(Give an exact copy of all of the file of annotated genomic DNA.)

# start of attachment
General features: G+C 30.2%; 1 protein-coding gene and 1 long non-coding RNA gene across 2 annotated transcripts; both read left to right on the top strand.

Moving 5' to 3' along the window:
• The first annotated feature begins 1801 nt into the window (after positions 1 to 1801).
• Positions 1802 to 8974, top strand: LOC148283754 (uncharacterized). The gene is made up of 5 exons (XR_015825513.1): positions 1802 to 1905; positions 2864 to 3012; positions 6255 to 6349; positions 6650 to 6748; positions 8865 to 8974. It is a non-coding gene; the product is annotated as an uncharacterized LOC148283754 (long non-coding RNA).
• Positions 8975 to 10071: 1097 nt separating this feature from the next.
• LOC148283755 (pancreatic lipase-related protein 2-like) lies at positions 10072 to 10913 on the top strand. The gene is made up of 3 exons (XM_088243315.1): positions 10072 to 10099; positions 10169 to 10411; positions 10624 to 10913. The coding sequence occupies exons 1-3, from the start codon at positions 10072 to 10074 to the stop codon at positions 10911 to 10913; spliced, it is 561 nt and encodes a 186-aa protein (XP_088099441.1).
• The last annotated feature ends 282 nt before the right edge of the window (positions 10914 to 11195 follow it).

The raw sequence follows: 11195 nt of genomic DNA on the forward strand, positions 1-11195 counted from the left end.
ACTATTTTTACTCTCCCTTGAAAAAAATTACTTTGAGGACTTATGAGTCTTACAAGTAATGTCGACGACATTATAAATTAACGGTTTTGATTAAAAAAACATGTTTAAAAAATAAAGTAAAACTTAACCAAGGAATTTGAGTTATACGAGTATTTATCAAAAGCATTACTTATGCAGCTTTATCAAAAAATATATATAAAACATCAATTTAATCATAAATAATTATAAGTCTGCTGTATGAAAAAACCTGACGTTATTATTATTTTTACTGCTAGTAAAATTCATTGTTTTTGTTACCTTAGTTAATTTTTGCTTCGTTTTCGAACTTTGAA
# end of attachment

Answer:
General features: G+C 30.2%; 1 protein-coding gene and 1 long non-coding RNA gene across 2 annotated transcripts; both read left to right on the top strand.

Moving 5' to 3' along the window:
• The first annotated feature begins 1801 nt into the window (after positions 1 to 1801).
• Positions 1802 to 8974, top strand: LOC148283754 (uncharacterized). The gene is made up of 5 exons (XR_015825513.1): positions 1802 to 1905; positions 2864 to 3012; positions 6255 to 6349; positions 6650 to 6748; positions 8865 to 8974. It is a non-coding gene; the product is annotated as an uncharacterized LOC148283754 (long non-coding RNA).
• Positions 8975 to 10071: 1097 nt separating this feature from the next.
• LOC148283755 (pancreatic lipase-related protein 2-like) lies at positions 10072 to 10913 on the top strand. The gene is made up of 3 exons (XM_088243315.1): positions 10072 to 10099; positions 10169 to 10411; positions 10624 to 10913. The coding sequence occupies exons 1-3, from the start codon at positions 10072 to 10074 to the stop codon at positions 10911 to 10913; spliced, it is 561 nt and encodes a 186-aa protein (XP_088099441.1).
• The last annotated feature ends 282 nt before the right edge of the window (positions 10914 to 11195 follow it).

The raw sequence follows: 11195 nt of genomic DNA on the forward strand, positions 1-11195 counted from the left end.
ACTATTTTTACTCTCCCTTGAAAAAAATTACTTTGAGGACTTATGAGTCTTACAAGTAATGTCGACGACATTATAAATTAACGGTTTTGATTAAAAAAACATGTTTAAAAAATAAAGTAAAACTTAACCAAGGAATTTGAGTTATACGAGTATTTATCAAAAGCATTACTTATGCAGCTTTATCAAAAAATATATATAAAACATCAATTTAATCATAAATAATTATAAGTCTGCTGTATGAAAAAACCTGACGTTATTATTATTTTTACTGCTAGTAAAATTCATTGTTTTTGTTACCTTAGTTAATTTTTGCTTCGTTTTCGAACTTTGAA